def printtype(a):
      if isinstance(a, str):
          print(’a is a text string.’)
      elif isinstance(a, int):
          print(’a is an integer.’)
      elif isinstance(a, float):
          print(’a is a real number.’)
      elif isinstance(a, bool):
          print(’a is a Boolean.’)
      elif isinstance(a, list):
          print(’a is a list.’)
      elif isinstance(a, tuple):
          print(’a is a tuple.’)
      elif isinstance(a, dict):
          print(’a is a dictionary.’)
      elif isinstance(a, set):
          print(’a is a set.’)
      else:
          print(’a has unknown type.’)
  
  var = ’Hello!’
  printtype(var)

a is a text string.

Now let’s call the function with a list:

  var = [1, 2, 3]
  printtype(var)

a is a list.

The built-in function type will return the type of a variable directly:

  var = ’Hello!’
  print(type(var))

<class ’str’>

Or for a real number:

  var = 3.14
  print(type(var))

<class ’float’>

One can also use the function type in conditions:

  var = 3.14
  if type(a) == float:
      print(’a is a float.’)

a is a float.

We will discuss functions in Section 8 and conditions in Section 10.

5.12 Operators +=, -=, *= and \=

The simplest way to increase the value of a numerical variable in Python by a given number is to use the operator +=:

  v = 1
  v += 3
  print(v =, v)

v = 4

We can also subtract a number from a numerical variable:

  v -= 1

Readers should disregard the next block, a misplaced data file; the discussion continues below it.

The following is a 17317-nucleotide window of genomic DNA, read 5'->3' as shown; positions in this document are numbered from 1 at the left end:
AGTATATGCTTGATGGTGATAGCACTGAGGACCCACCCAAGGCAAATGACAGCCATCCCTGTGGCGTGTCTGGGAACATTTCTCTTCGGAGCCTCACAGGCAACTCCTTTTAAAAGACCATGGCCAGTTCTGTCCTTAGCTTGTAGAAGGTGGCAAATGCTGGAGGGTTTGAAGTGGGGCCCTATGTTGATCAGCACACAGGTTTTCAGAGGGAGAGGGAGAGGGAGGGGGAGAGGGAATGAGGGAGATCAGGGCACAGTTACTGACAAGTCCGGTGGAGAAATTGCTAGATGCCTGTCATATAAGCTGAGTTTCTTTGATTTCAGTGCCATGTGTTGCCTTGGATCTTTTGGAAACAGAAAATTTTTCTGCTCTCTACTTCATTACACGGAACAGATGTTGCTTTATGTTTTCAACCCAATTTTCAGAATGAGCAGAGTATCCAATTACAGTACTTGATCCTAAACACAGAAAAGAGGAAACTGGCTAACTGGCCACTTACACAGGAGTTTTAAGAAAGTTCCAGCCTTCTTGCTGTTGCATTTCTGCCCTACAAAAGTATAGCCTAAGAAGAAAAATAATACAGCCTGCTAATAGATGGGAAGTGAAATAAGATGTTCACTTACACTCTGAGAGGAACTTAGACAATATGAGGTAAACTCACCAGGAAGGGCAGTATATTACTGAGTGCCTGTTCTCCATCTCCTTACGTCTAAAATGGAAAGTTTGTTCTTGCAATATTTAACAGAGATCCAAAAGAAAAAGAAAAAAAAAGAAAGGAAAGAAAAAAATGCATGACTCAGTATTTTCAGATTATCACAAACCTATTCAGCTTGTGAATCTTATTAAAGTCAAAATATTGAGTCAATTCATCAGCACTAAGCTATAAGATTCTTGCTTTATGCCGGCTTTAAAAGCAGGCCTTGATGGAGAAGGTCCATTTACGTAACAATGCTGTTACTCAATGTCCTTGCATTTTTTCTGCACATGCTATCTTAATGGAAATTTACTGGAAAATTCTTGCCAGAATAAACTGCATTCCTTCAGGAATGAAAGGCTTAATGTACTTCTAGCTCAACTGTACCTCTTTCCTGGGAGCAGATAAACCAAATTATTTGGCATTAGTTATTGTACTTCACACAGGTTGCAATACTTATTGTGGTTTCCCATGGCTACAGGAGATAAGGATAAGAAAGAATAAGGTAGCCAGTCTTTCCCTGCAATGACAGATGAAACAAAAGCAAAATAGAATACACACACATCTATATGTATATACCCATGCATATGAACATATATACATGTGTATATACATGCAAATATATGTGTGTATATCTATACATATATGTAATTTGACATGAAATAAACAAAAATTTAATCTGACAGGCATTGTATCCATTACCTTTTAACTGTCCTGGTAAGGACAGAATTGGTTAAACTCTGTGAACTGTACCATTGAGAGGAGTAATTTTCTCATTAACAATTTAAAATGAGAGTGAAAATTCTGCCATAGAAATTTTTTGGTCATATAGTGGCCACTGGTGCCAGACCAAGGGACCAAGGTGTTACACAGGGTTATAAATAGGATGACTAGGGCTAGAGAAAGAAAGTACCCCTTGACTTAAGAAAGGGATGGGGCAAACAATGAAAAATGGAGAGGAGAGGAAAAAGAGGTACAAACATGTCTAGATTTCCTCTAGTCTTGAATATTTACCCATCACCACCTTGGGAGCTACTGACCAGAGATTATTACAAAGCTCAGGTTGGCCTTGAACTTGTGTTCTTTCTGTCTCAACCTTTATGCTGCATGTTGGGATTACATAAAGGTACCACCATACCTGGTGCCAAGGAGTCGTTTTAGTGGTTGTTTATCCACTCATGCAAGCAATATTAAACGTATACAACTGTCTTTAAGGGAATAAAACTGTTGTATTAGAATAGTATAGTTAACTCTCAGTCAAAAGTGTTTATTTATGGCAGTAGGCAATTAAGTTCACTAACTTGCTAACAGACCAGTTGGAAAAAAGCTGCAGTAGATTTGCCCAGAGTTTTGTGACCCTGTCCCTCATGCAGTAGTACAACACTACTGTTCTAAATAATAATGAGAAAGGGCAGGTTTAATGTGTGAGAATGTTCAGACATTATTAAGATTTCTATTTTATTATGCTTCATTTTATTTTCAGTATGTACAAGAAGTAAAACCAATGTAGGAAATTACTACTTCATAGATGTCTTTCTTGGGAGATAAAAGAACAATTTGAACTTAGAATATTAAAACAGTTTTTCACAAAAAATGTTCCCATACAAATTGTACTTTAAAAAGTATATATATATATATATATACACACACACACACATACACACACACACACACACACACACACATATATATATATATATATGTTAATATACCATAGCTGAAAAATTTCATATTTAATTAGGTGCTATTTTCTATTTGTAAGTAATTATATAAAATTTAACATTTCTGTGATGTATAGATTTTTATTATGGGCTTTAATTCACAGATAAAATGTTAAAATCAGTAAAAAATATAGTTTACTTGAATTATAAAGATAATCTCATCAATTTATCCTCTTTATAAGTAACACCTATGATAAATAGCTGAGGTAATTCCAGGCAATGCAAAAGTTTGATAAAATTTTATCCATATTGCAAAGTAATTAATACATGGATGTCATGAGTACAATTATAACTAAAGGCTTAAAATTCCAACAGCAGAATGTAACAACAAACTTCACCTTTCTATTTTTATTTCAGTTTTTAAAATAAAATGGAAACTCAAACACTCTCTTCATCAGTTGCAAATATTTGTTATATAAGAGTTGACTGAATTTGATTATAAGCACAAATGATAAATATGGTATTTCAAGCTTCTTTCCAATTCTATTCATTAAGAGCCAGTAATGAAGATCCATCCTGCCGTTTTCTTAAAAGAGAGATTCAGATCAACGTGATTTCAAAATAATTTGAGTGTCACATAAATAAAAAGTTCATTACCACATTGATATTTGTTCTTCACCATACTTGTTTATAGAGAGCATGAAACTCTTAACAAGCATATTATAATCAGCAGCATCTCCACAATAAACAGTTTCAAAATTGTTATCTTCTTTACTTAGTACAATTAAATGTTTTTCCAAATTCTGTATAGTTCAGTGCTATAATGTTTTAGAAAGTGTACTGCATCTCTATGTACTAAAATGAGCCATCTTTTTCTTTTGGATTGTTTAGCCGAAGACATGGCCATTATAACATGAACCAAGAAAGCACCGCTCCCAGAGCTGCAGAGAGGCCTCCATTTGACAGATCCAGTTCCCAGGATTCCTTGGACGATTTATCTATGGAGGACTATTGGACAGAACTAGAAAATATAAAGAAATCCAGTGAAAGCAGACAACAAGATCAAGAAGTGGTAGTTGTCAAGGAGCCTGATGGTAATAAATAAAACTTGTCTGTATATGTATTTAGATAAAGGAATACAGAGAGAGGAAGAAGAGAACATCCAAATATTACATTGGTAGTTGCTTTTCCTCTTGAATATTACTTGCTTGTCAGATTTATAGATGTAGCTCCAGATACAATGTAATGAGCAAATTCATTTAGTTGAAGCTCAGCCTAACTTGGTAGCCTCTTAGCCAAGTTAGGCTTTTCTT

print(New value of v is, v)

New value of v is 3

We can multiply a numerical variable with a number:

  v *= 4
  print(Now v is, v)

Now v is 12

And we can divide a numerical variable with a number:

  v /= 6
  print(Finally, v is, v)

Finally, v is 2

Analogous operators are available for ** (power), // (floor division), % (modulo) etc.

5.13 Local and global variables

In the following subsections we are going to talk about functions. Functions will be discussed in Section 8. Feel free to jump there now, and return here later.

Variables defined inside a function are local to that function. This means that they ’live’ inside of the function’s body. If we try to access such a variable outside the function, even though the function was already called, the variable is unknown:

  def add(a, b):
      c = a + b
      return c
  
  print(c)

  on line 5:
  NameError: name ’c’ is not defined

5.14 Using global variables in functions can get you in trouble

When a variable is created in the main program (main scope), then it is global. This means that it ’lives’ in the entire program, including in the bodies of all functions. Then in principle you can use it in any function without passing it as an argument. However:

  Using variables in functions without passing them as arguments
  is a bad programming practise.

That’s what the following sample code does:

  def printval():
      print(val =, val)